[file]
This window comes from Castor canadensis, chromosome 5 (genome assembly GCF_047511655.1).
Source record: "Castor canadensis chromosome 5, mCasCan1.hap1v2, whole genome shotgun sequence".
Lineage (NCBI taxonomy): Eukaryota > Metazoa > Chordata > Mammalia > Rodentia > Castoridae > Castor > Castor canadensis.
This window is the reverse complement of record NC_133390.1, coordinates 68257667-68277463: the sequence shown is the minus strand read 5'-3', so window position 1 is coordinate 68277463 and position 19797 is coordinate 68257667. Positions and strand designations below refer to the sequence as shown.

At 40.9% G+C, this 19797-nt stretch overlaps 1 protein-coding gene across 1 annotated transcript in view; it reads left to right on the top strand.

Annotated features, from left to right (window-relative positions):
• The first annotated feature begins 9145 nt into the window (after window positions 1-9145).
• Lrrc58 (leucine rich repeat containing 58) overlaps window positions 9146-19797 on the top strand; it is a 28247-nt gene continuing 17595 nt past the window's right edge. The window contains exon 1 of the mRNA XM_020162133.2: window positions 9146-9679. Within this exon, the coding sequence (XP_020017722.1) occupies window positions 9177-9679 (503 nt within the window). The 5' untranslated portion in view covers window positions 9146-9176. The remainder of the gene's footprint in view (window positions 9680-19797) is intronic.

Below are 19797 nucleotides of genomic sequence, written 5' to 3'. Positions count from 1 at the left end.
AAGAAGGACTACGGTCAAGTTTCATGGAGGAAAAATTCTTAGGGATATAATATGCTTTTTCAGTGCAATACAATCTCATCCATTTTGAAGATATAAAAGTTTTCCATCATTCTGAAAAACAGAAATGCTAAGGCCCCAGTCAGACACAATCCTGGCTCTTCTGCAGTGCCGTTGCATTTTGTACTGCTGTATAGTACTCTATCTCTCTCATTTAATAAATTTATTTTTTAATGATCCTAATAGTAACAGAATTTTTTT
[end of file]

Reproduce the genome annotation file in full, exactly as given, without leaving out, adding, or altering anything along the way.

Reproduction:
This window comes from Castor canadensis, chromosome 5 (genome assembly GCF_047511655.1).
Source record: "Castor canadensis chromosome 5, mCasCan1.hap1v2, whole genome shotgun sequence".
Lineage (NCBI taxonomy): Eukaryota > Metazoa > Chordata > Mammalia > Rodentia > Castoridae > Castor > Castor canadensis.
This window is the reverse complement of record NC_133390.1, coordinates 68257667-68277463: the sequence shown is the minus strand read 5'-3', so window position 1 is coordinate 68277463 and position 19797 is coordinate 68257667. Positions and strand designations below refer to the sequence as shown.

At 40.9% G+C, this 19797-nt stretch overlaps 1 protein-coding gene across 1 annotated transcript in view; it reads left to right on the top strand.

Annotated features, from left to right (window-relative positions):
• The first annotated feature begins 9145 nt into the window (after window positions 1-9145).
• Lrrc58 (leucine rich repeat containing 58) overlaps window positions 9146-19797 on the top strand; it is a 28247-nt gene continuing 17595 nt past the window's right edge. The window contains exon 1 of the mRNA XM_020162133.2: window positions 9146-9679. Within this exon, the coding sequence (XP_020017722.1) occupies window positions 9177-9679 (503 nt within the window). The 5' untranslated portion in view covers window positions 9146-9176. The remainder of the gene's footprint in view (window positions 9680-19797) is intronic.

Below are 19797 nucleotides of genomic sequence, written 5' to 3'. Positions count from 1 at the left end.
AAGAAGGACTACGGTCAAGTTTCATGGAGGAAAAATTCTTAGGGATATAATATGCTTTTTCAGTGCAATACAATCTCATCCATTTTGAAGATATAAAAGTTTTCCATCATTCTGAAAAACAGAAATGCTAAGGCCCCAGTCAGACACAATCCTGGCTCTTCTGCAGTGCCGTTGCATTTTGTACTGCTGTATAGTACTCTATCTCTCTCATTTAATAAATTTATTTTTTAATGATCCTAATAGTAACAGAATTTTTTT